Our knowledge regarding the underlying causes of LID is growing, and it is clear that the pathophysiological processes are complex, depending on the number of intact dopaminergic terminals, the chronicity, and pattern of administration of L-dopa replacement as well as the possibility of genetic variability in pathways controlling receptor supersensitivity/internalization and synaptic plasticity. There is converging evidence to implicate nondopaminergic neurons, in particular serotonergic neurons releasing dopamine in a nonphysiological manner, as a major contributory factor in LID and also GID.

This knowledge is vital in trying to minimize the likelihood of “off-phase” GID developing in PD patients participating in future trials of fetal cell therapy. Careful attention must be paid to selecting the optimal patients phenotype with respect to the severity of their PD and by implication the number of surviving dopaminergic terminals at the time of transplantation. Patients with advanced dopaminergic degeneration will be at greater risk of developing dyskinesia from grafts that contain an excessive number of serotonergic neurons. Patients with less advanced dopaminergic cells loss should be more tolerant of a greater number of serotonin contaminating cells. The relative extent of dopamine/serotonin striatal innervations can be revealed using preoperative functional imaging, to quantify the extent and severity of both dopaminergic and serotonergic innervations in the striatum.

The perioperative and intraoperative details are also extremely important. It is possible to manipulate the number of contaminating serotonergic neurons within grafts, through optimisation of the dissection margins in the ventral mesencephalon of the fetal tissue, during graft harvesting. Furthermore, clinical and animal data both suggest that surgical targeting should avoid the ventral putamen. While the type and duration of immunosuppressive regimes may or may not have major relevance for GID development, it is likely that overall cell survival is improved by maintaining immunosuppression for longer than the 6 months adopted in previous cell therapy trials.

6.1. Additional Use of Nondopaminergic Medications

The use of serotonin (5HT-1A) agonists as antidyskinetic agents is not new. Buspirone, a (5-hydroxytryptamine (5HT 1A) receptor agonist, has previously showed beneficial effects lessening the severity of LID [84], by dampening transmitter release from serotonergic neurons through activation of inhibitory 5HT-1A autoreceptors without any worsening of extrapyramidal symptoms. Beneficial effects seen among patients with GID have also been reported [65]. Sarizotan (also a 5-HT1A receptor agonist but with additional high affinity for D3 and D4 receptors) showed encouraging results in an open-label evaluation [85]; however, in a blinded trial the effects of Sarizotan on LID were disappointing [86]. While the mechanism(s) remain unclear, one likely explanation for the possible beneficial effect of serotonin receptor agonists on LID is that stimulating 5HT1A receptors diminish dysregulated release of dopamine from raphe-striatal serotonergic neurons. However, it has also been shown that 5HT1A agonist drugs alleviate dyskinesias provoked by direct D1 receptor agonists, suggesting a further interaction between D1 and 5-HT1A receptors [87].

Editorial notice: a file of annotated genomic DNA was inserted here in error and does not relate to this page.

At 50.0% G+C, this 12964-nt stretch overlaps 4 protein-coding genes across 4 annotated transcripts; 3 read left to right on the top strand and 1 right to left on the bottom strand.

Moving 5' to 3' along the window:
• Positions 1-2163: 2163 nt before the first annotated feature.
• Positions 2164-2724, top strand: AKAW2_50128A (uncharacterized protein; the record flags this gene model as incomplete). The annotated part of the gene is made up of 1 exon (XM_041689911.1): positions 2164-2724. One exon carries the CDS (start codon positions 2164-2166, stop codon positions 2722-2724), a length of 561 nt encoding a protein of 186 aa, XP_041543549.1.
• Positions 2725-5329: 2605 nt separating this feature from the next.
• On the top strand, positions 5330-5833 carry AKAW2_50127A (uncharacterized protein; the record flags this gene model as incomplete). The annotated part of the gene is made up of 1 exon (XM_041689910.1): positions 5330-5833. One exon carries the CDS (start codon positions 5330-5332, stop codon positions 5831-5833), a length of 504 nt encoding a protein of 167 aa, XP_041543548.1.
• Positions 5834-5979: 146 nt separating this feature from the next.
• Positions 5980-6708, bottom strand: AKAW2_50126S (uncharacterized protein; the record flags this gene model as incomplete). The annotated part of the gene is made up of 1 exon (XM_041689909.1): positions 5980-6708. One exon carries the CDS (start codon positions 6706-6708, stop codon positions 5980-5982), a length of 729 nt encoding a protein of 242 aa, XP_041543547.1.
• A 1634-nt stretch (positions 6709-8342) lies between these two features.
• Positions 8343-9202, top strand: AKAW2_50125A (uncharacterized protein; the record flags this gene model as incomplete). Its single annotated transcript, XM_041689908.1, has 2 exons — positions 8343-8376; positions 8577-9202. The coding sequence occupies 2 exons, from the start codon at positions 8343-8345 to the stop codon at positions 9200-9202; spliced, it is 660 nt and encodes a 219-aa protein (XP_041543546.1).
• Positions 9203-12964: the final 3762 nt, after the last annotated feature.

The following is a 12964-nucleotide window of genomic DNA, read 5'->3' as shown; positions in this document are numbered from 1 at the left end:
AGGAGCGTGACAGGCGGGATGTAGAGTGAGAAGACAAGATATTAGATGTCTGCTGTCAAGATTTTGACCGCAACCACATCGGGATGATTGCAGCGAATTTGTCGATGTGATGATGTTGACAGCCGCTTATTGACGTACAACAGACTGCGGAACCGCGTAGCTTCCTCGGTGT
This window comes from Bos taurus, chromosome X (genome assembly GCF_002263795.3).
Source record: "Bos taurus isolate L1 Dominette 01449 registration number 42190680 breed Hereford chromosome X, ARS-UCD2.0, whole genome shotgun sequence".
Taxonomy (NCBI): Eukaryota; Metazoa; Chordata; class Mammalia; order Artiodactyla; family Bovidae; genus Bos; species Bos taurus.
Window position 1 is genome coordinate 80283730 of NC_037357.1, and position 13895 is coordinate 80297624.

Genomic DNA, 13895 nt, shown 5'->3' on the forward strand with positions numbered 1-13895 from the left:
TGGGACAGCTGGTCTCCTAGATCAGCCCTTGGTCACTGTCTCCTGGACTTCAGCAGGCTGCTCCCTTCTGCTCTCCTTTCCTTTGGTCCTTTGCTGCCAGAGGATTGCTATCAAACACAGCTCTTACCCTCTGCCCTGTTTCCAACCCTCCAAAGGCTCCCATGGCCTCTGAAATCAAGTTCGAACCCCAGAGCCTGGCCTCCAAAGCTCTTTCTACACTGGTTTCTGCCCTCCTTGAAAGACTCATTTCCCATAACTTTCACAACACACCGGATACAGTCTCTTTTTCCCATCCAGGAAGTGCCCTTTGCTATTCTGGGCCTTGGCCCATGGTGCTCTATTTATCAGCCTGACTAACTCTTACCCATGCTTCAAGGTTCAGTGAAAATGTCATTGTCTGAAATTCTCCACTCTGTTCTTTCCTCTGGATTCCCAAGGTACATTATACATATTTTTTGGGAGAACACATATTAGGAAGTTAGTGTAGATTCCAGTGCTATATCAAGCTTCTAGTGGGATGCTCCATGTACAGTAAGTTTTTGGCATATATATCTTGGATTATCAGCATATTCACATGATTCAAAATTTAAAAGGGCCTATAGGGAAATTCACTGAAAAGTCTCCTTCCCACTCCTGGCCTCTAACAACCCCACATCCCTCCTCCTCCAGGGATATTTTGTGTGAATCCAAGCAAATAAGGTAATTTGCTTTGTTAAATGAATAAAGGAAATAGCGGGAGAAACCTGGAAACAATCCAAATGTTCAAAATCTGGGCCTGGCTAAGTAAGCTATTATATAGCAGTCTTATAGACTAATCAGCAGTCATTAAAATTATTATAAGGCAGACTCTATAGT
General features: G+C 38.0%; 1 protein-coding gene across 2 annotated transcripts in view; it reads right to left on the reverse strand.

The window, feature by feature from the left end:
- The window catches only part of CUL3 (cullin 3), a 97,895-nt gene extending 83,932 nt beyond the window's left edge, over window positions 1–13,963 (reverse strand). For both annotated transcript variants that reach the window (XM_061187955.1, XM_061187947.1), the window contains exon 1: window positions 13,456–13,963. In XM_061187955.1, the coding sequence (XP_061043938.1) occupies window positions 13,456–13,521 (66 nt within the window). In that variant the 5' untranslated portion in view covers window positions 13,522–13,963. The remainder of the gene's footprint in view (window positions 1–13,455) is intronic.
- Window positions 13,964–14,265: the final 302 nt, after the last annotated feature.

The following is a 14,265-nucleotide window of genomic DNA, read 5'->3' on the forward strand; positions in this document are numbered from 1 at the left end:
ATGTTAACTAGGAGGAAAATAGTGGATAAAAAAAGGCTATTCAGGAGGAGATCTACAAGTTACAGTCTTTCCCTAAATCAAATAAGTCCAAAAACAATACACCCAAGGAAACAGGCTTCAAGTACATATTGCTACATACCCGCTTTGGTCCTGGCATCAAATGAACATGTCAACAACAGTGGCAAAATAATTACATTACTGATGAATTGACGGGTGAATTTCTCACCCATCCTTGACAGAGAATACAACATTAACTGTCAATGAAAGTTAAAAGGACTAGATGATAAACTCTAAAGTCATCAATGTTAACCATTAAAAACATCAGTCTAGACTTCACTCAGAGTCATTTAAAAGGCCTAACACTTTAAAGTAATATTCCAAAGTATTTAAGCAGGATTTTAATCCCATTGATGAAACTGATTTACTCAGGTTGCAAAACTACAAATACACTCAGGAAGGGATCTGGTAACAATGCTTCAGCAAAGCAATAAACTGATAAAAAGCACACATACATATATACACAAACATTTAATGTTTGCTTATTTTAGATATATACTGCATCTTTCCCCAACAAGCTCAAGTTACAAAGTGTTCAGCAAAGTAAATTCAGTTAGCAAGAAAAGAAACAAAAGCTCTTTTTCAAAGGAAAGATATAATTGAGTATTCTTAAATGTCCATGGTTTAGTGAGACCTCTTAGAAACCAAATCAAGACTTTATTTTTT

The beneficial effects of Amantadine on LID through its action on NMDA receptors have prompted further study of agents acting on the corticostriatal glutamatergic input evaluating the effects of metabotropic glutamate receptor (mGLUR) antagonists and Adenosine A2A receptor antagonists. AFQ056 is a potent, selective mGLUR5 antagonist that shows antidyskinetic effects in a rodent PD model and has been shown to have significant antidyskinetic effects in 2 small blinded trials [88]. Istradefylline (an A2A antagonist) has been shown to improve motor function and reduce the development of LID in nonhuman primates [89]; indeed rodent A2a knockout animals do not develop LID [90]. In patients with PD, however, multiple randomised trials have failed to show beneficial effects of Istradefylline on LID severity [80, 91]. α2Adrenergic agonists modulate the activity of the direct striatopallidal pathway and have been shown to reduce LID in PD patients but their use in PD patients has been limited by development of side effects [92, 93]. Given the demonstration of beneficial effects in animal models [36, 37], a further emerging possibility might be the use of D3 antagonists to allow D1 receptor internalisation, with the aim of reducing the postsynaptic “supersensitive” state [94]; however, this approach has yet to be evaluated in patients.